Rating: 4.5 out of 5 stars | Read: 16 April – 23 April, 2018
‘It is no easy thing to dismiss from my imagination the images which have filled it so long. They were my friends & my intimate acquaintances & I could with little labour describe to you the faces, the voices, the actions, of those who peopled my thoughts by day’ (Farewell to Angria)
I am ashamed to say that I have neglected reading the Brontës’ juvenilia for a while now. I’m not sure why. Do I want to prolong my experience of reading their work for the first time? Was I a little intimated by their younger yet more political writing? I’m not sure. But I finally decided to bite the bullet and read the Oxford World’s Classics edition of their juvenilia. Not only is it home to a selection of Charlotte, Emily and Anne’s writing, but it also includes Branwell’s (the neglected literary sibling in my eyes). I liked the variety of form, tone, and content inside this collection.
So, let’s get onto the review…
Charlotte’s juvenilia came first, and was the largest of them all coming in at 314 pages. There was one poem (‘We wove a web in childhood’), and the rest were short stories. Out of twenty two entries, there was only two I didn’t enjoy. I’m not sure why, they just didn’t stand out to me. Despite this, they were so different to Charlotte’s novels. They were intense, fantastical, sexual, and very clever. It’s weird to think she was so young when she started writing these, especially considering how concerned with contemporary affairs the stories were. I liked how she spoke directly to the reader, which, at the time, would have strictly been her siblings. She incorporated her own voice (see the Roe Head Journals), which suggested that reality disrupted her Angrian imagination. It dominated her daily life, which was quite endearing to read.
Branwell’s collection came next. Albeit very small in comparison to his sisters, his collection was equally as interesting. I must say, though, I much prefer his poetry to his prose. The nature of verse (the concise yet imaginative imagery, language, and rhyming scheme) added life to the story. The prose pieces were a little monotonous and dull for my liking. I think this also ties in with the fact that I like Branwell’s personal writing a lot more than his Glass Town tales, and the poetry minutely reflects that. My favourite from the collection was his poem ‘An Angrian Battle Song’ as the symbolic meaning of the storm was orchestrated brilliantly. In future, I think I’ll stick to Branwell’s poetry; I feel like he excels best when writing verse.
Following on from this, we have Emily’s Gondal poetry (the biggest contributor). None of Emily or Anne’s prose survived but, thankfully, a handful of their verse did. I definitely prefer Gondal over Angria. Emily adopts an observational tone by focusing specifically on her surroundings (predominantly nature), which adds a personal element to the poem. As a reader, I really appreciate this. Additionally, I like how her poems are often paradoxical. The content is quite melancholy yet she describes it so beautifully. For example, a lot are reminiscence of imprisonment and isolation yet are told through a somewhat jolly tone; I don’t know how she manages to do it. I liked reading these poems the second time round (which, funnily enough, I had to do with Wuthering Heights before I finally liked it!).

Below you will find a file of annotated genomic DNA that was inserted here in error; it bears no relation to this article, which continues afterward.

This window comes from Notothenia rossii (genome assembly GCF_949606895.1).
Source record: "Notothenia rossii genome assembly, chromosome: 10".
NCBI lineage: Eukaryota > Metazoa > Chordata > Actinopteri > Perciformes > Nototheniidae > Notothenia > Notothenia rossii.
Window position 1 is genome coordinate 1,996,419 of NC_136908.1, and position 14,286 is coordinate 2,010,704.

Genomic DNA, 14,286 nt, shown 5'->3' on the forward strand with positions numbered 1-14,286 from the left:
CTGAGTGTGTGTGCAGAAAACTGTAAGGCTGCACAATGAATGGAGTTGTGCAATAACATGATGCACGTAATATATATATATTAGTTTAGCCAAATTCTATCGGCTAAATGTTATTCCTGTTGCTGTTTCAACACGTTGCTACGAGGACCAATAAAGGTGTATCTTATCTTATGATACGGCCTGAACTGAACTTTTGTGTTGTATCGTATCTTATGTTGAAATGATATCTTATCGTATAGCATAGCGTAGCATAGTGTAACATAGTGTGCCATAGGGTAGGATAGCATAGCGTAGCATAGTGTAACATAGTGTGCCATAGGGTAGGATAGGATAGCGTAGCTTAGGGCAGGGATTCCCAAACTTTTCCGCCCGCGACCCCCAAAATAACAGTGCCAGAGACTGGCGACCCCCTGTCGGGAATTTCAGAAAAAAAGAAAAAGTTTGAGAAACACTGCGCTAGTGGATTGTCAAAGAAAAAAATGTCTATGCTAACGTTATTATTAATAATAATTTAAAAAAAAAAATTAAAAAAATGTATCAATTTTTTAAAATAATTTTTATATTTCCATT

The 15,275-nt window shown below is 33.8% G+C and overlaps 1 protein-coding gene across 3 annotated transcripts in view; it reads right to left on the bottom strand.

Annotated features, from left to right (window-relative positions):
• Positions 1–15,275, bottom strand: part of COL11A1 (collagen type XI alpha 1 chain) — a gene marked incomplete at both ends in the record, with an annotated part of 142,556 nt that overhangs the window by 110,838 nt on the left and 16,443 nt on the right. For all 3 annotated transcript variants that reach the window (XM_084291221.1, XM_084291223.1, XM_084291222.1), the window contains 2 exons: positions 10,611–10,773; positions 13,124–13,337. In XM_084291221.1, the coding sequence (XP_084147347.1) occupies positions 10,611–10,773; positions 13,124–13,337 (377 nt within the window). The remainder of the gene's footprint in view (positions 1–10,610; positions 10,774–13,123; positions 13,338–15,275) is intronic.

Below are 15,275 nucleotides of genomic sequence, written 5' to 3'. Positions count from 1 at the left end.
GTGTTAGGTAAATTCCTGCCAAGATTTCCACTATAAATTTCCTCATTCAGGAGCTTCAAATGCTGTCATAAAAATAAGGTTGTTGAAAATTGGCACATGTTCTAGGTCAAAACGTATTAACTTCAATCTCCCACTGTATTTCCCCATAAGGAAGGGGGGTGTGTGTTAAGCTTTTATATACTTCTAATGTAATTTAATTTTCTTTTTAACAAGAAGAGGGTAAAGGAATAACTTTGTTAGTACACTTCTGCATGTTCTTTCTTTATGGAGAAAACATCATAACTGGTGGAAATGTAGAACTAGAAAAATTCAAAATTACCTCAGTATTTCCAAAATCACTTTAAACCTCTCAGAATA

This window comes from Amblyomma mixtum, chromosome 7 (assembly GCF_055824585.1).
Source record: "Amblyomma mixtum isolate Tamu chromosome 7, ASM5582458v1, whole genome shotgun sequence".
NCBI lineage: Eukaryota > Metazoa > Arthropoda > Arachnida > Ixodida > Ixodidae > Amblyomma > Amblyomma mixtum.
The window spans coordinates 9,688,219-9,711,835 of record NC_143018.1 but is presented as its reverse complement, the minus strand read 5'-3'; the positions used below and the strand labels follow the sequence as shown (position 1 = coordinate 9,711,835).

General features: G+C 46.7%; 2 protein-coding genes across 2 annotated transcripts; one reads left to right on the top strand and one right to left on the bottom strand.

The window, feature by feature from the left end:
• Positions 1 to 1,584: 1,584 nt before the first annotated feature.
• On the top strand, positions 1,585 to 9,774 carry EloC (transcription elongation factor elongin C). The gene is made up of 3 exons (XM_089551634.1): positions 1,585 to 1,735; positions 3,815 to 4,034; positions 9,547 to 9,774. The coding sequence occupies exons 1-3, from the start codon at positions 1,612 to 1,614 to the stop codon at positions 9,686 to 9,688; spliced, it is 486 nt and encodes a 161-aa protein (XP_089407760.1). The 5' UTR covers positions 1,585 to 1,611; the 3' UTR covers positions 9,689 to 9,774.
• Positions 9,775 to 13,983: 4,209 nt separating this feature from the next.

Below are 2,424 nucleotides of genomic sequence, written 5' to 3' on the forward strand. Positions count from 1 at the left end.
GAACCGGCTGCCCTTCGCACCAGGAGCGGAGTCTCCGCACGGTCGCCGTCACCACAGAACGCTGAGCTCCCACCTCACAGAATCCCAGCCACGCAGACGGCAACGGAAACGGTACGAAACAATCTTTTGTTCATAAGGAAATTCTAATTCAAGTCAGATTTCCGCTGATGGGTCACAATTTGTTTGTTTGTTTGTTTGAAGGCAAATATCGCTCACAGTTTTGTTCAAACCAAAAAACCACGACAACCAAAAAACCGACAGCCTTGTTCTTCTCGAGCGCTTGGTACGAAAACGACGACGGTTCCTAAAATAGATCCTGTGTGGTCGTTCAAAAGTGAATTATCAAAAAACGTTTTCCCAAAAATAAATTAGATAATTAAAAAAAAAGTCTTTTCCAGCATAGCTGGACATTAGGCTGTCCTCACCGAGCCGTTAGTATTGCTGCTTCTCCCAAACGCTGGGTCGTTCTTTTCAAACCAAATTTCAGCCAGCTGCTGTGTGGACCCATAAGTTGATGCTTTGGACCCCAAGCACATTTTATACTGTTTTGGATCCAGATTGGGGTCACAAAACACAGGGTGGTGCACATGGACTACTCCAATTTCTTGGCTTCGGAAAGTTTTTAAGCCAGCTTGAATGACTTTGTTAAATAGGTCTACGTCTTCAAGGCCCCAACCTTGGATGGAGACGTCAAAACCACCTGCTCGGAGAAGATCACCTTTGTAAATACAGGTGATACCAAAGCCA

Lastly, we had Anne’s collection, which, I think, was my favourite. There was something so different about her poetry that I felt lacked from the other’s. Anne managed to seamlessly blend together the conventions of poetry and prose. There was a balance between the conversation and the imagery, meaning it often read like a novel. I thought this was really unique, and I liked how she blended her Yorkshire landscape with her Gondal scenery. As with Emily’s, there was a sense of longing for someone or something. Isolation was key to the poems, and I can see how Anne later develops this in her novels. I was also surprised by her political poetry; it reminded me of Percy Shelley’s ‘Song to the Men of England’ (aka my fave poem). I really liked this selection of writing!
I think the Oxford World’s Classics edition of the Brontës’ juvenilia is a definitive selection for those wanting to read more of their younger work. It had a really useful introduction, and a lengthy selection of explanatory notes (with a description of each character!). It showcased a wide variety of their juvenilia, and I would definitely recommend.
Have you read anything by the Brontës? What’s your favourite?
Thanks for reading, Lauren X
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